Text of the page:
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This group bills itself as “acoustic music with an edge.” When a band says that it has an edge, what it usually means is that it doesn’t.

This is the exception. At first, I was put off a bit by the band’s reliance on acoustic instruments, which give all their music a somewhat soft edge. But after a few listens, I found myself won over by this collection of well-written, witty songs.

Ani DiFranco taught us that you can rock with an acoustic guitar and these guys have heeded her lesson. Ashworth’s universe consists of sweet harmonies backing up acerbic lyrics.

They poke fun at self-important musicians in the song “Top Ten”: “I am a big rock star/ And I drive a fancy car/ I am popular/ Please make me popular,” Adam Nevins sings, sarcasm dripping from his voice.

As with Plain Jane, the band is at its least effective when playing the sweet love ballad. There’s nothing particularly wrong with Ashworth’s love ballads; it’s just that this vein has been strip-mined so heavily in the past by other, less sincere artists.

When Ashworth gets into a groove, it’s a finger-snapping good time. It will be interesting to see where this talented Indianapolis-based band takes its music from here. They’re off to a good start.

--Steve Hammer - NUVO

Many indie bands could take notes from them...Ashworth is definitely capable of some big time success.

--Kurt Morris -

"I thought [your song, Top Ten] was the funniest crack at 'radio songs' I've heard in a long time."

--Lenny Diana, WXDX in Pittsburgh, PA Assistant Program Director/Music Director - WXDX in Pittsburgh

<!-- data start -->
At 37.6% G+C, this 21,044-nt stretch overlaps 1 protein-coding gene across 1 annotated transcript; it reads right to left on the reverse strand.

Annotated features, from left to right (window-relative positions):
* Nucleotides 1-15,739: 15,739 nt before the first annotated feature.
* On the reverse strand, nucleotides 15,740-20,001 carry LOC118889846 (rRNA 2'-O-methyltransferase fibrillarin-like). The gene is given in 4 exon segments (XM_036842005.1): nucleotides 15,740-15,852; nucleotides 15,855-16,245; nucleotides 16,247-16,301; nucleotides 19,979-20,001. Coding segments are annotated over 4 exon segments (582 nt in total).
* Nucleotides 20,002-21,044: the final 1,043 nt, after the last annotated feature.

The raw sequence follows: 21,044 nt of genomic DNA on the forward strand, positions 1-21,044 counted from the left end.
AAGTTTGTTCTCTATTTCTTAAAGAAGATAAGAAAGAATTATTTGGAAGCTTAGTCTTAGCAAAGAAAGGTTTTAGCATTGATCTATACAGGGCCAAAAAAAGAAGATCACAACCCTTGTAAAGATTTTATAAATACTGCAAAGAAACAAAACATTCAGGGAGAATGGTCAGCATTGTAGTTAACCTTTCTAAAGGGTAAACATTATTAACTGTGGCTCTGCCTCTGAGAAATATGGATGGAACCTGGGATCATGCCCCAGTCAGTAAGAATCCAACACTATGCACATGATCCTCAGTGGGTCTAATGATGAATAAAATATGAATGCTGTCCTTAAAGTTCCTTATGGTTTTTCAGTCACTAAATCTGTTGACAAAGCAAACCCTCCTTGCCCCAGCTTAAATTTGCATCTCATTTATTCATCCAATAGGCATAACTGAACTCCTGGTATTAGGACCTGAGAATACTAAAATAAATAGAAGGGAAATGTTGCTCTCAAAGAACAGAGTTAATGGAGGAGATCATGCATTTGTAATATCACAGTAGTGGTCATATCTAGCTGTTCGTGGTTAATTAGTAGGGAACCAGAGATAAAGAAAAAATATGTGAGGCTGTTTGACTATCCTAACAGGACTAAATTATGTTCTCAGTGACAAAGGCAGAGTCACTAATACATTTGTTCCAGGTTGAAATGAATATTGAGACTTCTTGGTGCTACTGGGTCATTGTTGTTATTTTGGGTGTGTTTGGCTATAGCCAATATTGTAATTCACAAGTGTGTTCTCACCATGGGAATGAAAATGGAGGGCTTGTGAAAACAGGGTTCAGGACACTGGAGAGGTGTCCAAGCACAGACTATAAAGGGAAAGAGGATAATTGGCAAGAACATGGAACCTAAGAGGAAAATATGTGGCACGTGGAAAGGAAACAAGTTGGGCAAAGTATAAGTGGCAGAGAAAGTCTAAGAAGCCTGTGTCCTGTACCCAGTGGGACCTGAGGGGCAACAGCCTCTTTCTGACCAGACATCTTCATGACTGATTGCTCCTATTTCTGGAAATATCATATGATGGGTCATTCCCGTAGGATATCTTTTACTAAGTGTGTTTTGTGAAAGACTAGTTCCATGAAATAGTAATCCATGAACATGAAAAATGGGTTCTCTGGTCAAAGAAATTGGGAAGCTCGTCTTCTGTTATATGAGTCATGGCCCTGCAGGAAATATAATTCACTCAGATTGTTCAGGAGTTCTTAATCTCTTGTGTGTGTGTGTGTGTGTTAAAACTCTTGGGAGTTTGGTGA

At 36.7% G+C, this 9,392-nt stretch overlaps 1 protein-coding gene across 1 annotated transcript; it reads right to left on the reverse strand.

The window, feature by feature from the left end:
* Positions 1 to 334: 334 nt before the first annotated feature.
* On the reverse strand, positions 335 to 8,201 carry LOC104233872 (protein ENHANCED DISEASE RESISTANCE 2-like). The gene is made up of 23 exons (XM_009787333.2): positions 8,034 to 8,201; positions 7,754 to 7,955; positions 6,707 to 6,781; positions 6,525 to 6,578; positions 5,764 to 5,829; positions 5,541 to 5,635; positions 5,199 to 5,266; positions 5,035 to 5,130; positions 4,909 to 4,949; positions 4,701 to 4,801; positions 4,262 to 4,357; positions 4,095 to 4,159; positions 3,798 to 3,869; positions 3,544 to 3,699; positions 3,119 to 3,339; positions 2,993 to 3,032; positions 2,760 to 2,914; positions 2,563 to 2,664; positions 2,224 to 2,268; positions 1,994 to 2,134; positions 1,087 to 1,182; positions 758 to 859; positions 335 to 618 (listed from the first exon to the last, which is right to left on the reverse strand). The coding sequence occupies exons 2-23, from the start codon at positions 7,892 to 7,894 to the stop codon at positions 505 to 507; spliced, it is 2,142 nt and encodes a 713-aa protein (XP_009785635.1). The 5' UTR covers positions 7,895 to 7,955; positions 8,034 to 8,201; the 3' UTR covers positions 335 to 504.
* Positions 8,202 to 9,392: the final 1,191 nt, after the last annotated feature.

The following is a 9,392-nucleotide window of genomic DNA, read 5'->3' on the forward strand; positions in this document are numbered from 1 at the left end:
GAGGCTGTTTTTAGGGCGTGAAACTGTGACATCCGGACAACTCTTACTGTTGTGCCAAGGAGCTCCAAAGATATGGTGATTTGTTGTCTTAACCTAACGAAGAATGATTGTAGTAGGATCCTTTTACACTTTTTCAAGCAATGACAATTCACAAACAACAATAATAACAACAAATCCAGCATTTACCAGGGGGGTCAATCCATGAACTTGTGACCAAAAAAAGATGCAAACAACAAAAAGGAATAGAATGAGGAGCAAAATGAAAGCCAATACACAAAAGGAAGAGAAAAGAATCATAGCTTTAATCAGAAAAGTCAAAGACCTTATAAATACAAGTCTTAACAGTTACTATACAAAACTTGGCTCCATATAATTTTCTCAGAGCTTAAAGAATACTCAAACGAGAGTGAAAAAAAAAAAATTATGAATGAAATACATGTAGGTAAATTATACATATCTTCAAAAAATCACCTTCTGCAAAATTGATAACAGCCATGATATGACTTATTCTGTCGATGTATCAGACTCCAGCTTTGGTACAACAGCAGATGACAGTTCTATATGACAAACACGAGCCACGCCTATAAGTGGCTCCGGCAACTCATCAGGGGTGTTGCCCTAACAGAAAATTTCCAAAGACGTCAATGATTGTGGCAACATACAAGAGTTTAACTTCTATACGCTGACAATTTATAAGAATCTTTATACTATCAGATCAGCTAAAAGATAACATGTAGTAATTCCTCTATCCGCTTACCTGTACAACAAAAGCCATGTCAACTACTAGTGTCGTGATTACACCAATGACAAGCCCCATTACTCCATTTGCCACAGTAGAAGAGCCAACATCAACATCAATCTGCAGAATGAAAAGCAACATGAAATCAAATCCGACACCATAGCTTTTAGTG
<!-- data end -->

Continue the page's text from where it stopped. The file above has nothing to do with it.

“I do feel that you all have good potential and hope that all will go well for you.”

--Dave Engstrom, WVUB, 91.1 Vincennes, IN WEDJ 107.1 Indianapolis IN - WVUB in Vincennes


Refine Me - 2000
Downtown - summer/fall 2006



Combining a singer/songwriter with the edge of a rock band allows ASHWORTH to capture a broad audience.
Frontman Adam Nevins describes the band's sound as "an acoustic, percussive, aggressive, slightly alternative folk-rock sound that continues to mature with time." In other words, “acoustic rock with an edge.”

ASHWORTH offers a fresh new sound, but stands on the giant influences of the Dave Matthews Band, Ani Difranco, Vertical Horizon, Steven Chapman, Goo Goo Dolls, and Over the Rhine.
Nevins has been a finalist in various song writing and artist competitions over the past few years and settled in Indianapolis last year to establish this band.

Drummer Bryan Meyers has played with All Great Minds, Danger Will Robinson and Mike Roe, to name a few, and his eclectic background inspires everything from creative samba rhythms to straight rock beats. Bassist Cory Carleton adds four fat strings of funk to thicken the band's flavour. Nathan Klatt rounds off the band with voilin, mandolin, background vocals, and a cute smile.

The goal of the band is to "create good art, to reflect [their] creative, aesthetic nature, and to accurately and artistically convey [their] worldview."

Believing that a worldview cannot be conveyed in one 4-minute song, ASHWORTH takes a more holistic approach to songwriting.
The songs often address the despair and struggles we face in life, but there is hope, as is best communicated in "Frosty Eve."
The chorus recognizes trials but reminds us of hope: "Dark and overbearing clouds may come/ But don't forget behind them shines the sun."

Whether it be playing in a coffeehouse, a bar, or any social function, ASHWORTH seeks to "be honest in [their] humanity," according to Nevins.

"We want to show the hope and life that exists despite the struggles in this world."